What is your favorite classical commentary? What place did it have in your intellectual development? Recently I asked the members of the DCC editorial board to write for the blog about these questions. Here is the response of Terence Tunberg, Professor of Classics at the University of Kentucky, and director of the Conventiculum Latinum Lexintoniense:
Daniel Crispinus’ 1674 edition of Sallust, in usum Delphini
When I taught Sallust two years ago, I benefited enormously from a commentary on Sallust’s works that most classicists today would consider obsolete. My students (most of whom couldn’t care less about what is considered obsolete and what is regarded as current practice) enjoyed the commentary even more than I did. Most of them were quite new to reading unadapted Latin texts, and using this commentary seemed to accelerate their appreciation of Latin as Latin. Here is the title, along with place and date of publication:
C. Sallustii Crispi quae ex<s>tant in usum serenissimi Galliarum Delphini diligenter recensuit et notulas addidit Daniel Crispinus (Parisiis apud Fredericum Leonard, 1674)
All of the introductory material and explanatory notes accompanying the text of Sallust in this edition are written in clear and elegant Latin. Moreover, on every page there is a Latin paraphrase of Sallust’s text, which really amounts to a translation of Sallust’s works into a different Latin. This well-written paraphrase/translation admirably fills out the sense of some of Sallust’s more compressed and elliptical phrases. The Latin footnotes (which are written in a very simple style) not only explain grammatical peculiarities and harder constructions, but also provide historical and biographical explanations to clarify Sallust’s text.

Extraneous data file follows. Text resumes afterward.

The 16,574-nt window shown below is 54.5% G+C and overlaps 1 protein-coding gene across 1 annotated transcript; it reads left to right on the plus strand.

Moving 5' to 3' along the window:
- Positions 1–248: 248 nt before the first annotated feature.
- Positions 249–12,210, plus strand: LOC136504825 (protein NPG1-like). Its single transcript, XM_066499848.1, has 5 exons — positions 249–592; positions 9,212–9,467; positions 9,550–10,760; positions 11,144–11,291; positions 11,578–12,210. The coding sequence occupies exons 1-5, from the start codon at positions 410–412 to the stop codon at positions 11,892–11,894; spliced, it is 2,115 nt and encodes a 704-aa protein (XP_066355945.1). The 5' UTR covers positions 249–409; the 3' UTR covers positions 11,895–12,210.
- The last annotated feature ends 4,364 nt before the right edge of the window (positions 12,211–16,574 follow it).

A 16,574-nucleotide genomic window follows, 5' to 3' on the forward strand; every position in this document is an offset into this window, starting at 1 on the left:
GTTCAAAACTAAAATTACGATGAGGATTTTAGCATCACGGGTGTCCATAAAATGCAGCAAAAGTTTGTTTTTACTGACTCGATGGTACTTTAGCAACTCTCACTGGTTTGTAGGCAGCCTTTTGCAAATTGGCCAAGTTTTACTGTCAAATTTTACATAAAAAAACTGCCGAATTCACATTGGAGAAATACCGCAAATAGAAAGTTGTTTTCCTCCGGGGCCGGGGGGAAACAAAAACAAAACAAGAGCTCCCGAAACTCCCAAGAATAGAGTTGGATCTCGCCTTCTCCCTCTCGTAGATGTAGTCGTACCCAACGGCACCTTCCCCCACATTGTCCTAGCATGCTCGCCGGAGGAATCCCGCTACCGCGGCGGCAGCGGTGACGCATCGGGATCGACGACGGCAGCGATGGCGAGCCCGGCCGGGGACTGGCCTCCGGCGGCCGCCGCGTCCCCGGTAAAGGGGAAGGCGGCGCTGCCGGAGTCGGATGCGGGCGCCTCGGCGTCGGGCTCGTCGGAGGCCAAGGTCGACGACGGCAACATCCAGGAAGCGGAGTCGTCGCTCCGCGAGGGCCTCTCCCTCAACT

While all participants in my Sallust course benefited in many ways from the seventeenth century edition, we all, of course, felt the need to use supplementary material now and then. Historical and cultural information, and some of the textual notes, required updating in light of recent scholarship. Nevertheless, I came away with huge respect for this seventeenth-century edition as a superb pedagogical instrument – which provides all sorts of necessary help, but keeps the reader always in the target language. The students using this edition had many times the exposure to Latin constructions and vocabulary than they would have had, if they were using a recent edition in which the text of Sallust is explained by copious notes in English.
The late seventeenth-century editions of classical texts (both Greek and Latin) printed in Paris, and entitled in/ad usum Delphini, were indeed “for the use of the Dauphin,” namely for the son of the king of France. But the phrase in usum Delphini also appears in later editions which had no connection with the royal house of France.
Jean Clouet, “The Dauphin François, Son of François I.” First half of the 16th c., oil on panel. Royal Museum of Fine Arts, Antwerp.
In such editions this phrase in usum Delphini simply indicates the edition is designed for the younger readers in general, who are still getting used to the reading of the unadapted texts of ancient writers. Such, for example, were the classical texts printed in London in aedibus Valpianis during the early nineteenth century. These British editions also feature detailed explanatory notes written in simple Latin, but these notes are often swollen to such size that there is often room for only a tiny amount of original text on each page. Moreover, by comparison with the 1674 edition of Sallust described above, the Latin paraphrase of the classical author’s text was often vestigial or non-existent.
So, my hat is off to those who produced the original editions in usum Delphini.
Images:Google Books and Wikimedia Commons.